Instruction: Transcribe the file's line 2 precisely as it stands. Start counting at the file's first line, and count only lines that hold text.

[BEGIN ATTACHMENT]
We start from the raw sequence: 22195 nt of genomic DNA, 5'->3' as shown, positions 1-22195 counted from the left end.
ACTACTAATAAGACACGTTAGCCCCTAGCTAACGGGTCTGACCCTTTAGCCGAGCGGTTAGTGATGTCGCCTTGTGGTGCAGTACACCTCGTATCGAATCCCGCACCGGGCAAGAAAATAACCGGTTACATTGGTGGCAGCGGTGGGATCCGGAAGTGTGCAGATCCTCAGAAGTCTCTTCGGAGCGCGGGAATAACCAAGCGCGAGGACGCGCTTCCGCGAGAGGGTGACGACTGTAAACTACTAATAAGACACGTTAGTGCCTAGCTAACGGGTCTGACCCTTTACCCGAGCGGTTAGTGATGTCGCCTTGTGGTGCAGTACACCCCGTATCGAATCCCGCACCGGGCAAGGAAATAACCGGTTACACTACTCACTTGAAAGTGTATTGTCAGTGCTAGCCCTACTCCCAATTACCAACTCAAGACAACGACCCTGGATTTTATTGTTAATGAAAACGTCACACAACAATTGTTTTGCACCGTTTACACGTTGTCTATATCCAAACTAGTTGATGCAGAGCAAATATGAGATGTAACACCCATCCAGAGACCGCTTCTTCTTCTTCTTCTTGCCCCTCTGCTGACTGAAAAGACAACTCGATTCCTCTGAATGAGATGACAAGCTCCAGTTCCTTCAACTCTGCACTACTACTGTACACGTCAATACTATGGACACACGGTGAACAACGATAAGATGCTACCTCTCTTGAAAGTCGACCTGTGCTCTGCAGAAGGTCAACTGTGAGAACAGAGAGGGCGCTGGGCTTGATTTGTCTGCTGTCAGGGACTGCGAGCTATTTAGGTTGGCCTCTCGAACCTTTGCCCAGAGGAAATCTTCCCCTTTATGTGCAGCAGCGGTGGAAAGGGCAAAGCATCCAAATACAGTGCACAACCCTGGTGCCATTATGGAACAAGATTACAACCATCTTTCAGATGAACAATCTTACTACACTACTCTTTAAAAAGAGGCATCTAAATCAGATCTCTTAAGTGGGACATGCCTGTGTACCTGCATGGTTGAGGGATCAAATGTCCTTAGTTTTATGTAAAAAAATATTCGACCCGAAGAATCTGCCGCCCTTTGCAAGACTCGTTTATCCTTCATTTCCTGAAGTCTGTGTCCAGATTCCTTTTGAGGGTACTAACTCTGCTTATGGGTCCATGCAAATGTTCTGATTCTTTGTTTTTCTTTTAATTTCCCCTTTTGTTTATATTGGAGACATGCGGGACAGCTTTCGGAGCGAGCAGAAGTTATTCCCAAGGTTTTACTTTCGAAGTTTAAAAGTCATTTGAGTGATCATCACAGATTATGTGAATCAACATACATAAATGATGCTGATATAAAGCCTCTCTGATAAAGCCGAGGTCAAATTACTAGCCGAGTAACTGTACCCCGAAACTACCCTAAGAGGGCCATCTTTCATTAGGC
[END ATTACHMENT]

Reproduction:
ACTACTAATAAGACACGTTAGCCCCTAGCTAACGGGTCTGACCCTTTAGCCGAGCGGTTAGTGATGTCGCCTTGTGGTGCAGTACACCTCGTATCGAATCCCGCACCGGGCAAGAAAATAACCGGTTACATTGGTGGCAGCGGTGGGATCCGGAAGTGTGCAGATCCTCAGAAGTCTCTTCGGAGCGCGGGAATAACCAAGCGCGAGGACGCGCTTCCGCGAGAGGGTGACGACTGTAAACTACTAATAAGACACGTTAGTGCCTAGCTAACGGGTCTGACCCTTTACCCGAGCGGTTAGTGATGTCGCCTTGTGGTGCAGTACACCCCGTATCGAATCCCGCACCGGGCAAGGAAATAACCGGTTACACTACTCACTTGAAAGTGTATTGTCAGTGCTAGCCCTACTCCCAATTACCAACTCAAGACAACGACCCTGGATTTTATTGTTAATGAAAACGTCACACAACAATTGTTTTGCACCGTTTACACGTTGTCTATATCCAAACTAGTTGATGCAGAGCAAATATGAGATGTAACACCCATCCAGAGACCGCTTCTTCTTCTTCTTCTTGCCCCTCTGCTGACTGAAAAGACAACTCGATTCCTCTGAATGAGATGACAAGCTCCAGTTCCTTCAACTCTGCACTACTACTGTACACGTCAATACTATGGACACACGGTGAACAACGATAAGATGCTACCTCTCTTGAAAGTCGACCTGTGCTCTGCAGAAGGTCAACTGTGAGAACAGAGAGGGCGCTGGGCTTGATTTGTCTGCTGTCAGGGACTGCGAGCTATTTAGGTTGGCCTCTCGAACCTTTGCCCAGAGGAAATCTTCCCCTTTATGTGCAGCAGCGGTGGAAAGGGCAAAGCATCCAAATACAGTGCACAACCCTGGTGCCATTATGGAACAAGATTACAACCATCTTTCAGATGAACAATCTTACTACACTACTCTTTAAAAAGAGGCATCTAAATCAGATCTCTTAAGTGGGACATGCCTGTGTACCTGCATGGTTGAGGGATCAAATGTCCTTAGTTTTATGTAAAAAAATATTCGACCCGAAGAATCTGCCGCCCTTTGCAAGACTCGTTTATCCTTCATTTCCTGAAGTCTGTGTCCAGATTCCTTTTGAGGGTACTAACTCTGCTTATGGGTCCATGCAAATGTTCTGATTCTTTGTTTTTCTTTTAATTTCCCCTTTTGTTTATATTGGAGACATGCGGGACAGCTTTCGGAGCGAGCAGAAGTTATTCCCAAGGTTTTACTTTCGAAGTTTAAAAGTCATTTGAGTGATCATCACAGATTATGTGAATCAACATACATAAATGATGCTGATATAAAGCCTCTCTGATAAAGCCGAGGTCAAATTACTAGCCGAGTAACTGTACCCCGAAACTACCCTAAGAGGGCCATCTTTCATTAGGC